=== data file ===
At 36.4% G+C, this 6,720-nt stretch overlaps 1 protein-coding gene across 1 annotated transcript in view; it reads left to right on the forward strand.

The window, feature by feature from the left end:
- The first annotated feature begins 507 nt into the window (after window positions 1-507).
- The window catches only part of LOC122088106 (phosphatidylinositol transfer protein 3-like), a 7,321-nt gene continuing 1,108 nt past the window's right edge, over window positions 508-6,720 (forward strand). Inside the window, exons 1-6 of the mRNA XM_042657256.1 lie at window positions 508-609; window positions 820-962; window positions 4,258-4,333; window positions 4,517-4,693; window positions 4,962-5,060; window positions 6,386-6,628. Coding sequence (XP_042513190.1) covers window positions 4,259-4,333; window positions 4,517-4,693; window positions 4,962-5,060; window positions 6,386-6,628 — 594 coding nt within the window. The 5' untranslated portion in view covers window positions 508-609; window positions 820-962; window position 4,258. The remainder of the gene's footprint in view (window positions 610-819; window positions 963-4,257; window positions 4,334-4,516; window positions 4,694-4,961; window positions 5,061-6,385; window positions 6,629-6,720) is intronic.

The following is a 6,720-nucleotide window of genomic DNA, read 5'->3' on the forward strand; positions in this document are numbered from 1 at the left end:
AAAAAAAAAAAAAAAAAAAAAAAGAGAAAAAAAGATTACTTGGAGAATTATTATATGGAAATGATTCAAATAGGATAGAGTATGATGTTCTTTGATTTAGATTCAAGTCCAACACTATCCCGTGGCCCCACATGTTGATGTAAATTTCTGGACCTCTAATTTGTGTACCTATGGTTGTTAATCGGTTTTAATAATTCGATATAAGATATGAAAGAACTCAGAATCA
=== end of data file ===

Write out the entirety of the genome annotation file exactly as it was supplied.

At 36.4% G+C, this 6,720-nt stretch overlaps 1 protein-coding gene across 1 annotated transcript in view; it reads left to right on the forward strand.

The window, feature by feature from the left end:
- The first annotated feature begins 507 nt into the window (after window positions 1-507).
- The window catches only part of LOC122088106 (phosphatidylinositol transfer protein 3-like), a 7,321-nt gene continuing 1,108 nt past the window's right edge, over window positions 508-6,720 (forward strand). Inside the window, exons 1-6 of the mRNA XM_042657256.1 lie at window positions 508-609; window positions 820-962; window positions 4,258-4,333; window positions 4,517-4,693; window positions 4,962-5,060; window positions 6,386-6,628. Coding sequence (XP_042513190.1) covers window positions 4,259-4,333; window positions 4,517-4,693; window positions 4,962-5,060; window positions 6,386-6,628 — 594 coding nt within the window. The 5' untranslated portion in view covers window positions 508-609; window positions 820-962; window position 4,258. The remainder of the gene's footprint in view (window positions 610-819; window positions 963-4,257; window positions 4,334-4,516; window positions 4,694-4,961; window positions 5,061-6,385; window positions 6,629-6,720) is intronic.

The following is a 6,720-nucleotide window of genomic DNA, read 5'->3' on the forward strand; positions in this document are numbered from 1 at the left end:
AAAAAAAAAAAAAAAAAAAAAAAGAGAAAAAAAGATTACTTGGAGAATTATTATATGGAAATGATTCAAATAGGATAGAGTATGATGTTCTTTGATTTAGATTCAAGTCCAACACTATCCCGTGGCCCCACATGTTGATGTAAATTTCTGGACCTCTAATTTGTGTACCTATGGTTGTTAATCGGTTTTAATAATTCGATATAAGATATGAAAGAACTCAGAATCA